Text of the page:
NORTHERN SHIPPING LANES
POPULATED BY ICEBERGS
The International Ice Patrol (IIP) expressing concern about a swarm of icebergs
invading North Atlantic shipping lanes in April is perhaps the height of irony. The IIP
was created in the wake of the Titanic disaster, in which history’s most famous ship
sank after striking an iceberg in the North Atlantic on an April night in 1912.
This year, more than 480 spring icebergs drifted into shipping lanes, according to
published reports in mid-April. That number is usually not seen until late summer.
As a result, ships detoured more than 400 nautical miles to avoid the most
treacherous areas of the sea.
U.S. Coast Guard commander Gabrielle McGrath, head of the IIP, told Popular
Science that the number of icebergs in the transatlantic lanes increased more than
12-fold (from 37 to 455) during a weeklong period in late March and early April.
“I have about a decade of experience with the Ice Patrol, and in my time here, and
talking with people who have been here longer, I’ve never seen anything like this or
heard of anything like this before,” McGrath told Popular Science.
Icebergs seal their fate by drifting into warmer waters, where they are broken
up even faster by storm-created waves. However, that’s of little consolation to
shippers that lose time and fuel due to the detour. But safety must come first.
While truck-driver shortages are often
part of the logistics news feed, a paucity
of pilots could get just as critical — and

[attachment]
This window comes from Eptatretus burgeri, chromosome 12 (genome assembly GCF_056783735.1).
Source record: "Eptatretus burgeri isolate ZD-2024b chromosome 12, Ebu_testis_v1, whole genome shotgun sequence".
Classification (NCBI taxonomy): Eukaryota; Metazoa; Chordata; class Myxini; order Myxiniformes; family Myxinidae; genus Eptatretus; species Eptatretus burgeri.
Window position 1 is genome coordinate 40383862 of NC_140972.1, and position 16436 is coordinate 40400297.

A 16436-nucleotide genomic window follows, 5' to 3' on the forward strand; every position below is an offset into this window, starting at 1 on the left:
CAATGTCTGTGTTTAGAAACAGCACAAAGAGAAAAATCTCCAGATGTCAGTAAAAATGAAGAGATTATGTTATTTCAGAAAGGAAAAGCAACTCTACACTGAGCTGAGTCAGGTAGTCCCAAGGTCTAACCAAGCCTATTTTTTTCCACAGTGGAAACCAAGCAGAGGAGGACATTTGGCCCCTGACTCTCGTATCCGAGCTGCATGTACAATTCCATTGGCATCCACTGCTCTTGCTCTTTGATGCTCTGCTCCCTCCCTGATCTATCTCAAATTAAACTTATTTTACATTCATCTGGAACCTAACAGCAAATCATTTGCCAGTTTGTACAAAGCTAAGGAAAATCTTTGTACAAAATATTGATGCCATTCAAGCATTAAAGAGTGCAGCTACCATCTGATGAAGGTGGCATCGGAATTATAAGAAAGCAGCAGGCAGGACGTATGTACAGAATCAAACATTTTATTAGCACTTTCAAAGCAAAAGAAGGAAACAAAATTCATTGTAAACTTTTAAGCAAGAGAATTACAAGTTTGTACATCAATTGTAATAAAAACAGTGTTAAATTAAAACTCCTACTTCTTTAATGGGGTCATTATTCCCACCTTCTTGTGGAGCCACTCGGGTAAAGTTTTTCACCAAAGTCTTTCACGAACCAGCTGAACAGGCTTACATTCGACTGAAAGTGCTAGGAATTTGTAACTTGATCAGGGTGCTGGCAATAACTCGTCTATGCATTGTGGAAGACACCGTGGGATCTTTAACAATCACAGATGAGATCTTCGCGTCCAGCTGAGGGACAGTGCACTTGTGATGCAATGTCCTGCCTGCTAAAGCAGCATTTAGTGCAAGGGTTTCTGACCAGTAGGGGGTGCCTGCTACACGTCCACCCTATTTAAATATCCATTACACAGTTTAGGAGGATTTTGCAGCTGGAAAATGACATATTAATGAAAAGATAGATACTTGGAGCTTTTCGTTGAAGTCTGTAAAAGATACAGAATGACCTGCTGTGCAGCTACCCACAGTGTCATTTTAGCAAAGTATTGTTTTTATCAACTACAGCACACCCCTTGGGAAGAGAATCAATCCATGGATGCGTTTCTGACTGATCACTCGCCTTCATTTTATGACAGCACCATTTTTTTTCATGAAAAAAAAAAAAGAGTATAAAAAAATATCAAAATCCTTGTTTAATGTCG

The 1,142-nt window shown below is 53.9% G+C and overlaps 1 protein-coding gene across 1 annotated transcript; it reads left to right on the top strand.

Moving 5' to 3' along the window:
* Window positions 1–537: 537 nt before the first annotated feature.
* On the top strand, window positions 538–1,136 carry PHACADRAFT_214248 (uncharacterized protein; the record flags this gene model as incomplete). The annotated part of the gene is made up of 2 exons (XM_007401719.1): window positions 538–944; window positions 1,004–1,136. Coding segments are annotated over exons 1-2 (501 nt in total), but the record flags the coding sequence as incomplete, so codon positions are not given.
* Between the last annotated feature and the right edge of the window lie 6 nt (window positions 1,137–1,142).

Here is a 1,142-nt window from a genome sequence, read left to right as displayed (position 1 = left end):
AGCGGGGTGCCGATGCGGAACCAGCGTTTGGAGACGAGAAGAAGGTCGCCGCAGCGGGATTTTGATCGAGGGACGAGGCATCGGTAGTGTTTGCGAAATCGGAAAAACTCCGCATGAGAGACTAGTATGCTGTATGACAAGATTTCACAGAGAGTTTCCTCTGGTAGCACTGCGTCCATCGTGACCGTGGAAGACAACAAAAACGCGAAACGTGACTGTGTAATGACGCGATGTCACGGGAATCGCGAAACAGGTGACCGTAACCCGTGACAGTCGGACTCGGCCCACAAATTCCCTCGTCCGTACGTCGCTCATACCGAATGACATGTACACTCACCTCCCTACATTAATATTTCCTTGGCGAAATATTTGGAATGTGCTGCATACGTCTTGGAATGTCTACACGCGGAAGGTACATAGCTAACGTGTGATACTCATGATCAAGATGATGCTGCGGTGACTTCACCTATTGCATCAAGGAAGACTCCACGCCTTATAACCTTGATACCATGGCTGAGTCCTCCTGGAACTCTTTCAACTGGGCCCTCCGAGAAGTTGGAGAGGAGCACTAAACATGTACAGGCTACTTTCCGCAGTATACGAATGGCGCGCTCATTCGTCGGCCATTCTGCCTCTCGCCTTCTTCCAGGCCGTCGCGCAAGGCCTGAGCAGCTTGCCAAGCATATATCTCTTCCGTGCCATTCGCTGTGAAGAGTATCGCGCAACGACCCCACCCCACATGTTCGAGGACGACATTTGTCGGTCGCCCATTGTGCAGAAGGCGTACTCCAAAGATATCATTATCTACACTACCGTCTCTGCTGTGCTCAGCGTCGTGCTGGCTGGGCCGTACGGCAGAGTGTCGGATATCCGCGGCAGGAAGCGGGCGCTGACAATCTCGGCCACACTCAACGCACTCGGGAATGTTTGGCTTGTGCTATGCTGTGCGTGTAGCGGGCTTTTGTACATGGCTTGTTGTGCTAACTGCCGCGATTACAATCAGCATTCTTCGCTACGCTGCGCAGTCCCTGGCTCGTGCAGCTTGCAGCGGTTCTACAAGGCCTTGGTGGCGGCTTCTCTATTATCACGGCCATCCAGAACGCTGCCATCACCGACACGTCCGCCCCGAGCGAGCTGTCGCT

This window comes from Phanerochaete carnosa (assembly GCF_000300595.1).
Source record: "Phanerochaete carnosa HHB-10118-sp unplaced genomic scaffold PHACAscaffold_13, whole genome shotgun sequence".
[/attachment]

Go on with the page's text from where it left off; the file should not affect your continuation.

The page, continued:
impact an e-commerce industry that is
taking off. A 2013 study by the University
of North Dakota (UND) projected 12,000
unfilled pilot vacancies by 2025, and
regional carriers are already seeing
disruptions, Air Cargo World reports.
Retirements loom, and new pilot training
has become costly and time-consuming,
due in part to regulations stemming
from air disasters. The UND study found
that initial pilot training costs more than
US$160,000, and a federal law requires
that most pilots have 1,500 hours of flight
time and airline transport certification
before flying commercially.
Regional carriers have cancelled routes
and scrambled to maintain crews, but
Stan Bernstein, president of the Regional
Air Cargo Carriers Association (RACCA)
warns that — amid consumers’ growing
expectations of quick package delivery —
those are short-term fixes.
“Millions of Americans are not going to
get their online purchases delivered to
their front door if the situation does not
improve,” Bernstein told Air Cargo World.
Definition: Datamyne, a Miami-based
trade data provider, defines beneficial
cargo owner (BCO) as “an importer that
takes control of its cargo at the point
of entry and does not use a third-party source.” A BCO is a company
with enough importing inventory
and influence to negotiate contracts
directly with a vessel operating
common carrier (VOCC).
Field guide: The percentage of imports
by BCOs has declined in recent years,
according to Datamyne research. In
2015, about 63 percent of all vessel
imports, in terms of 20-foot equivalent
units (TEUs), were acquired by a BCO,
down from 74 percent in 2005. This
indicates more importers are using
such third parties as a non-vessel
operating common carrier (NVOCC)
or freight forwarder.
Factoid: The West Coast share of
Asian imports has declined from 78.4
percent in 2005 to 66.8 percent in
2016, according to joc.com, and BCOs
might be a factor. Perhaps weary of
labor disruptions at West Coast ports in
recent years, BCOs have set up import
distribution centers along the East and
Gulf coasts. ISM
BENEFICIAL CARGO OWNER